Supper Club: a Disruptive Ministry?
By: Lee-Ann Matthews, Supper Club Founder and Host
Sometimes I think that this Supper Club stuff is revolutionary. I mean in the sense that it disrupts our current understanding of “Church”. We tend to associate Church with pastors, pews and preaching, with an air of stoicism and seriousness. The traditional church is a place where we are generally not encouraged to formulate, never mind divulge, our opinions.
It’s fascinating to me that despite and extreme progress we have made over the centuries, we still find ourselves spiritually nourished by the most simple, humble and basic act of sharing a meal together. The truth is, I was wrong, there is nothing revolutionary here; we are simply returning to practices from the church’s inception.
Supper Club doesn’t have to cost a lot of money, there is no fancy attire, there are no hierarchies to uphold, very few rituals to perform….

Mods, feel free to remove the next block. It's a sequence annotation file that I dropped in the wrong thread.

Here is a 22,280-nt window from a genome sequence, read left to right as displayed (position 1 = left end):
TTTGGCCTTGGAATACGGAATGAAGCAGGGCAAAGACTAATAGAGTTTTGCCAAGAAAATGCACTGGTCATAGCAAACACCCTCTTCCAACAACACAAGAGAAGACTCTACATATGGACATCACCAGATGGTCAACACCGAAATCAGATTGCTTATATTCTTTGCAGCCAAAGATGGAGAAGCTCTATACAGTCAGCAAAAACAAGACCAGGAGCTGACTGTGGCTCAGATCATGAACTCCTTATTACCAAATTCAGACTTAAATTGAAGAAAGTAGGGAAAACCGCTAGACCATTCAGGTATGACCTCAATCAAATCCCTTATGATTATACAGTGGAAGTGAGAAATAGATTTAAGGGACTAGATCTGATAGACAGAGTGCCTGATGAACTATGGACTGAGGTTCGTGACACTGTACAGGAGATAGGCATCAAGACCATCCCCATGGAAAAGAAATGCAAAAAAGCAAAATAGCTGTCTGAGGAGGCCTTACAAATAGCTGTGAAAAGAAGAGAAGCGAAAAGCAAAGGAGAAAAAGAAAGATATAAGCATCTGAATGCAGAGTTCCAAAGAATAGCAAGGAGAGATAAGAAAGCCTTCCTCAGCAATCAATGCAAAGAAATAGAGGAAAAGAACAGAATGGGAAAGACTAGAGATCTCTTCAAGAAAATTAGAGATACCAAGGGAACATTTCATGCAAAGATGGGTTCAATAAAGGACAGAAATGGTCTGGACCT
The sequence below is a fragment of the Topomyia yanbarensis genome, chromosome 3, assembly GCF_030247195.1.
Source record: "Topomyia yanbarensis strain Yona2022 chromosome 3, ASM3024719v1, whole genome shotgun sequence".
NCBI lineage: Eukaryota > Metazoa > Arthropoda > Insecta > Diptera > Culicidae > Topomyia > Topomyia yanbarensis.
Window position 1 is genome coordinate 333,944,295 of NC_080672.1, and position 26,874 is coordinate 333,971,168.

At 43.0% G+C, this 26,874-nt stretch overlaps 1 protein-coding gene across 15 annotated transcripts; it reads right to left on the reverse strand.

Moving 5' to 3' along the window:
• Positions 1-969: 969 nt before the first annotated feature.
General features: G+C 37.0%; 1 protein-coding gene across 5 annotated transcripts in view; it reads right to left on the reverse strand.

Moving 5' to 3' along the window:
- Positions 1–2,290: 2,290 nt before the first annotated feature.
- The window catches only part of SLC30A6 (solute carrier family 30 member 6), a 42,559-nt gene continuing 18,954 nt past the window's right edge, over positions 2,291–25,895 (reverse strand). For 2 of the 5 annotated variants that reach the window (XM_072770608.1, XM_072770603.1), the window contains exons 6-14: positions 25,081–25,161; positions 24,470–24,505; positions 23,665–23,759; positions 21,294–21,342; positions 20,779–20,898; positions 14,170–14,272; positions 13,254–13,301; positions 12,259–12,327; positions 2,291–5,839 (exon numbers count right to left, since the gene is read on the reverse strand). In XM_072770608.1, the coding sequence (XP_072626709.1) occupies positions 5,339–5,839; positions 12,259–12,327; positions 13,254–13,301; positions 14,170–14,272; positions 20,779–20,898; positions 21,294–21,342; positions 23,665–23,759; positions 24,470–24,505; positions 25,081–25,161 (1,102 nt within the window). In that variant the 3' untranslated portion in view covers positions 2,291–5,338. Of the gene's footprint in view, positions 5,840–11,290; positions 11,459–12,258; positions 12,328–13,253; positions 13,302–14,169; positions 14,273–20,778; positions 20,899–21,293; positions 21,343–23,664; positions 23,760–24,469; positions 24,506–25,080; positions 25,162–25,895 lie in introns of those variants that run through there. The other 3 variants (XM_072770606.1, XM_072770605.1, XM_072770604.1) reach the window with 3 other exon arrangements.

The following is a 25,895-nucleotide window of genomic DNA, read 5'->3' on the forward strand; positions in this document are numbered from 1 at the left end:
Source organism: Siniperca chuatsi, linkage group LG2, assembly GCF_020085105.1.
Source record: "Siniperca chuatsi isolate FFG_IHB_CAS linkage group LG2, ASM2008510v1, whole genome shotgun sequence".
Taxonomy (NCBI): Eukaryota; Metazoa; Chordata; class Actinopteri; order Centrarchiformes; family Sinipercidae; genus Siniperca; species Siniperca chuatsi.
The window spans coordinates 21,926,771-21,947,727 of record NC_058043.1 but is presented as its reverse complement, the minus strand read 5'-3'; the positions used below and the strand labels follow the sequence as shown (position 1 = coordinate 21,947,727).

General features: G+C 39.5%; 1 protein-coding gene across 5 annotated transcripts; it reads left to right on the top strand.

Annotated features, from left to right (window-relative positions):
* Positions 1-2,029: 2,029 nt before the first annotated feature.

Instead, it is a ministry of the people: conversation, food, reflection and friendship.
This simple approach has proven to be a powerful, profound and provocative expression of our faith.
Our September gathering was rich with insight and opinion, guests felt free to challenge concepts, assert ideas, to listen and to be heard throughout.
It does not come to pass every day in church settings that we feel safe enough to challenge the status quo. Yet, we know that this is something that is crucial for communities to thrive and develop.
I will close this blog with a quote from poet, Pádraig Ó Tuama, who says it way more eloquently than I and helps me to understand why I value this expression of church so much.
“We need ways of navigating our differences that deepen our curiosity, deepen our friendship, deepen our capacity to disagree, deepen the argument of being alive. This is what we need. This is what will save us. This is the work of peace. This is the work of imagination.” Pádraig Ó Tuama